VAer1  
#4 Posted : Wednesday, August 18, 2021 11:55:46 AM(UTC)
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Originally Posted by: FAct_88 Go to Quoted Post
Don't mean to hijack this topic, but it strikes me that no discussions seem to be taking place about how the "new normal" might impact organizational dynamics and morale. In my office of about 150 people (mix of contractors and FTEs) I am guessing about 30% of our staff will have to come back regularly to the office because their jobs heavily involved "touching stuff". The other 70% will probably make a case that they don't need to come into the office only once a week, or others making the case that they don't need to come into the office at all. As it is, most of the people in the 30% group make 75K and under, the 70% group makes 75K or better (sometimes much better). But in the new normal, the better paid group are now being handed a permanent defacto raise in that they say goodbye to commuting costs and time, but the peons who have to come back to the office once again have to shoulder commuting costs etc. We are going to create two classes of employees, and if anyone thinks the 30% won't resent the 70% you would be naïve. And if you think that doesn't degrade a sense of organizational unity, you'd be foolish.

The other thing I'm hearing is that people don't want to come back to regular office work "because they've proved they don't have to" but are asking when they will be allowed to start traveling again to all those meetings. When I point out that these meetings have been held virtually during the pandemic, and haven't we "proved" that we don't need to travel and have face-to-face interactions, I'm reminded that we are missing the coffee and lunch break interactions, the discussions at the bar before dinner, etc., I remind them that these same things happened back when we all came into the office. So ad hoc personal interactions are important as long as it involves a trip to Key West In January; but not so important if it involves an hour long commute to your office in Silver Spring MD? Hypocrisy.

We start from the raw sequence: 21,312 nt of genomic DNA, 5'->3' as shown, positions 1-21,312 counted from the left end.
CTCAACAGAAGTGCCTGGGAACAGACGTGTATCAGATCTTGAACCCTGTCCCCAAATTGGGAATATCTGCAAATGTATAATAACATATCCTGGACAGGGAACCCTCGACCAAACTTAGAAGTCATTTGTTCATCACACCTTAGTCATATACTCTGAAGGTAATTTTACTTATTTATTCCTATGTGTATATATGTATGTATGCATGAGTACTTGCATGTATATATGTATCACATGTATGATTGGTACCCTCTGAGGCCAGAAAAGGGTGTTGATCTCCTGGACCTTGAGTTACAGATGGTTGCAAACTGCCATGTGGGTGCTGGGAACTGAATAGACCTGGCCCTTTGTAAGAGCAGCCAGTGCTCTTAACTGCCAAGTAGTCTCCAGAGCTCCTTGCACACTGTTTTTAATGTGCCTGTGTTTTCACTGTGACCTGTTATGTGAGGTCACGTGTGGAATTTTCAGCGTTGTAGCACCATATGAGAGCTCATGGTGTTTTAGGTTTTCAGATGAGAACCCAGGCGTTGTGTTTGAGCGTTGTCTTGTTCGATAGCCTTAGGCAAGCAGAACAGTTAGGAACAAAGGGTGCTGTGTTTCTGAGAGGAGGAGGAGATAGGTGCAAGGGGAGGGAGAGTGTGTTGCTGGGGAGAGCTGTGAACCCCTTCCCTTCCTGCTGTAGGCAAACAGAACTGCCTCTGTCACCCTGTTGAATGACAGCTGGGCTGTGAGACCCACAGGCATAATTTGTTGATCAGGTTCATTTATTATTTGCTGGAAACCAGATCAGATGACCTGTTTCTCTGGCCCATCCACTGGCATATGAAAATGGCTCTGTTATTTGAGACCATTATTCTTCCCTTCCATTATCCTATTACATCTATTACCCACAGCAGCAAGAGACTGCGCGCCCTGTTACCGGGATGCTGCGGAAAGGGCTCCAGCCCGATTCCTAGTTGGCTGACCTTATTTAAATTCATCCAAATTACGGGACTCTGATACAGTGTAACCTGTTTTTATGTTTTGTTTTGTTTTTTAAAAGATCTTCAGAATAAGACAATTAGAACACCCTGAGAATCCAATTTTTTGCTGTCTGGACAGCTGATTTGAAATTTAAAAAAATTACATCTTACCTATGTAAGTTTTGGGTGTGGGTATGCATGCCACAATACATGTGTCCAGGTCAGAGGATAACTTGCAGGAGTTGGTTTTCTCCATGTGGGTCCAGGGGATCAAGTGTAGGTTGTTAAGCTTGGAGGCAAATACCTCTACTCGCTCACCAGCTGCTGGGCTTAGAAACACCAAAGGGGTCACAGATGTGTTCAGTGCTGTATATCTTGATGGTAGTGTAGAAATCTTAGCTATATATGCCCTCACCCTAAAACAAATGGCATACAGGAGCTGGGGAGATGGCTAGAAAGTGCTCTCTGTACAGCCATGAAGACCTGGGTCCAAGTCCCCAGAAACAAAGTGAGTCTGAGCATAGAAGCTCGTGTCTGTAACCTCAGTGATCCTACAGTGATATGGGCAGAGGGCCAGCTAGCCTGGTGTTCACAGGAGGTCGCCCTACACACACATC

Not much commute cost, as far as I know, many people working in DC metro area gets public transportation subsidy, which is enough to cover all commute cost (for many people), so it is more about commute time and life balance. A lot better life quality. It also saves some money on lunch:) I spent around $10 on lunch when in office. I don't like travelling to meetings too, keep virtual meetings.